What can be done to better this state of affairs? Action decisions occurred when utilitarian concerns dominated. It is thus, in the most literal sense, an attack on his integrity. The notion of a reason, he argues, is inextricably bound up with the notion of explanation. This may be an arbitrary from whatever deontological stance you're taking, but from the consequentialist stance many of your students seem to be taking, it is absolutely not arbitrary. One reason may be the more general belief that utilitarianism is inherently unable to cope with these problems, presumably because any account of them in terms of utility seems to deny that they are problems at all, to deny that differences between the conceptions of the good held by competing groups resist translation into a common utilitarian calculus.
Very little has been done to establish the validity of such measures. In Study 2, 144 college students were interviewed to further examine the roles of those involved. One might contend that personal integrity is not a human excellence, because it would be better for an agent with immoral projects to lack personal integrity. Are our intuitions about them different? We can say that Williams takes the utilitarian world-view to be absurd, because it requires agents to act on external reasons. That the doctrine of negative responsibility represents in this way the extreme of impartiality, and abstracts from the identity of the agent, leaving just the locus of causal intervention in the world—that fact is not merely a surface paradox. Supposing he is tasked with developing technologies that neutralize warheads, or inventing ways of defending against various forms of radiation, or building defensive technologies like detectors or sensors or long-range scanners or something? The notion that moral obligation is inescapable is undermined by careful attention to this concept of importance, simply because reflection shows that the notion of moral obligation will have to be grounded in the notion of importance if it is to be grounded in anything that is not simply illusory.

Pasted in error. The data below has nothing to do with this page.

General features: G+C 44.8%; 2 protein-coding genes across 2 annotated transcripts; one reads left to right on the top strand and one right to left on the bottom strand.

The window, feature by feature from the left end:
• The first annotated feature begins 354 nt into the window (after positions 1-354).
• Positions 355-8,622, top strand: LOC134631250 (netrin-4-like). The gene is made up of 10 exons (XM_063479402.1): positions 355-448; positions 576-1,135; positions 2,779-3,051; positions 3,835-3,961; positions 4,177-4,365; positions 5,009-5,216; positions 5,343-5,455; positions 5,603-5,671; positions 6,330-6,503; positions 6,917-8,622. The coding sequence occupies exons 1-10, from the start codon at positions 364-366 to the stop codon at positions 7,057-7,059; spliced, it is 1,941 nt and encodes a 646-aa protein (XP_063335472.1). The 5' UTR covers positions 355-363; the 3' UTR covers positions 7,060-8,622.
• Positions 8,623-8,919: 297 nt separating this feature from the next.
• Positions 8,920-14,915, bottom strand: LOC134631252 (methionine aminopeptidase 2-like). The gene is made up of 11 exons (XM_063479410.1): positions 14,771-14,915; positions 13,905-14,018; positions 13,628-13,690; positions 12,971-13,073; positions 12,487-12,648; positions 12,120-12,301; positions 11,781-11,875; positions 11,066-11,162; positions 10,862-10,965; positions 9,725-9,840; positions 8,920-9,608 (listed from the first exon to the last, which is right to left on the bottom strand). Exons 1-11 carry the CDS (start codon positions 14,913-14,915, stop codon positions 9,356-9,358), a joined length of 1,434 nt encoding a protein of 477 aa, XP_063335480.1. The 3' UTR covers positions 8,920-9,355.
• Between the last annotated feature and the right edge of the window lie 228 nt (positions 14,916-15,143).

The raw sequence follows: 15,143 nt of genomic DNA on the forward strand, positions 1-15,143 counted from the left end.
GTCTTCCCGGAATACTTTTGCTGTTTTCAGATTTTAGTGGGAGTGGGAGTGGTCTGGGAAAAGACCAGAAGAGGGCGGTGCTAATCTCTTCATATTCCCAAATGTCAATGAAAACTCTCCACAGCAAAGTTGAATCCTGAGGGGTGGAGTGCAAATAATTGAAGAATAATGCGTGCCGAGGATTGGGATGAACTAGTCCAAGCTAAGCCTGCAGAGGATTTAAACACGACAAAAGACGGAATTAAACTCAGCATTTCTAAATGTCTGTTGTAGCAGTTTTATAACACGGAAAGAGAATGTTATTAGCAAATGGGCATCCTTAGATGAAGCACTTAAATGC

A collection of his essays, On Opera, was published posthumously in 2006, edited by Patricia Williams. The argument considered here maintains that outlaw states can have legitimate security interests and that transferring weapons to these states can be an appropriate way of promoting those interests. Of course you may argue that in that case you have to decide between your sister and people unknown to you. There are volumes of debates on this topic. And though the internal reasons thesis too is, in an important way, a negative thesis, it is arguably the cornerstone of a more robust, positive conception of our practical lives. This objection conflates moral integrity and personal integrity.